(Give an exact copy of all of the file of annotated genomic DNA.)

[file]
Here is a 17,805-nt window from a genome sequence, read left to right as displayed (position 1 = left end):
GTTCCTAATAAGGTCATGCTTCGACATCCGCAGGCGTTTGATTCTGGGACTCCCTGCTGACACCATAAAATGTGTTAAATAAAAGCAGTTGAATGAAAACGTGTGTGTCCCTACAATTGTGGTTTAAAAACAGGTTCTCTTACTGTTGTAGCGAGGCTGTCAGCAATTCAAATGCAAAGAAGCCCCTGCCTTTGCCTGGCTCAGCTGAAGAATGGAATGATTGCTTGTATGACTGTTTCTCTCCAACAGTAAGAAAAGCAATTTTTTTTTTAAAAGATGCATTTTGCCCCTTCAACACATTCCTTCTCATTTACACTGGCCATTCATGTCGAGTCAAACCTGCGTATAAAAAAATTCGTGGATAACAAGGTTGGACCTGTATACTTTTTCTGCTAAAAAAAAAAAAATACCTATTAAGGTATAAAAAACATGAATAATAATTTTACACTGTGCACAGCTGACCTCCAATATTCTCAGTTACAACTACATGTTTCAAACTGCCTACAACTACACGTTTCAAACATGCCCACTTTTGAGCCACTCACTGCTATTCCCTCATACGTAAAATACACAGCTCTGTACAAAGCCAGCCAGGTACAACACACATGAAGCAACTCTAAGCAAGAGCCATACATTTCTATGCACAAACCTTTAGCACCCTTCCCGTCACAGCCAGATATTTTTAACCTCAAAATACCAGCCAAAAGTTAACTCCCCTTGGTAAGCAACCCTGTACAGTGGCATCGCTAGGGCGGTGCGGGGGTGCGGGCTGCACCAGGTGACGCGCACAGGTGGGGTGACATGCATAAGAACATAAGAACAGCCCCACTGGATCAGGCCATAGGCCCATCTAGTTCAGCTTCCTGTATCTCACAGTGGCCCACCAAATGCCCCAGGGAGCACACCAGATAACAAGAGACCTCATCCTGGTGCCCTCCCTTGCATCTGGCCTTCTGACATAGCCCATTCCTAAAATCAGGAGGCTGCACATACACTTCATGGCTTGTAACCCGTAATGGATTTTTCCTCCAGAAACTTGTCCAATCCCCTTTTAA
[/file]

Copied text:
Here is a 17,805-nt window from a genome sequence, read left to right as displayed (position 1 = left end):
GTTCCTAATAAGGTCATGCTTCGACATCCGCAGGCGTTTGATTCTGGGACTCCCTGCTGACACCATAAAATGTGTTAAATAAAAGCAGTTGAATGAAAACGTGTGTGTCCCTACAATTGTGGTTTAAAAACAGGTTCTCTTACTGTTGTAGCGAGGCTGTCAGCAATTCAAATGCAAAGAAGCCCCTGCCTTTGCCTGGCTCAGCTGAAGAATGGAATGATTGCTTGTATGACTGTTTCTCTCCAACAGTAAGAAAAGCAATTTTTTTTTTAAAAGATGCATTTTGCCCCTTCAACACATTCCTTCTCATTTACACTGGCCATTCATGTCGAGTCAAACCTGCGTATAAAAAAATTCGTGGATAACAAGGTTGGACCTGTATACTTTTTCTGCTAAAAAAAAAAAAATACCTATTAAGGTATAAAAAACATGAATAATAATTTTACACTGTGCACAGCTGACCTCCAATATTCTCAGTTACAACTACATGTTTCAAACTGCCTACAACTACACGTTTCAAACATGCCCACTTTTGAGCCACTCACTGCTATTCCCTCATACGTAAAATACACAGCTCTGTACAAAGCCAGCCAGGTACAACACACATGAAGCAACTCTAAGCAAGAGCCATACATTTCTATGCACAAACCTTTAGCACCCTTCCCGTCACAGCCAGATATTTTTAACCTCAAAATACCAGCCAAAAGTTAACTCCCCTTGGTAAGCAACCCTGTACAGTGGCATCGCTAGGGCGGTGCGGGGGTGCGGGCTGCACCAGGTGACGCGCACAGGTGGGGTGACATGCATAAGAACATAAGAACAGCCCCACTGGATCAGGCCATAGGCCCATCTAGTTCAGCTTCCTGTATCTCACAGTGGCCCACCAAATGCCCCAGGGAGCACACCAGATAACAAGAGACCTCATCCTGGTGCCCTCCCTTGCATCTGGCCTTCTGACATAGCCCATTCCTAAAATCAGGAGGCTGCACATACACTTCATGGCTTGTAACCCGTAATGGATTTTTCCTCCAGAAACTTGTCCAATCCCCTTTTAA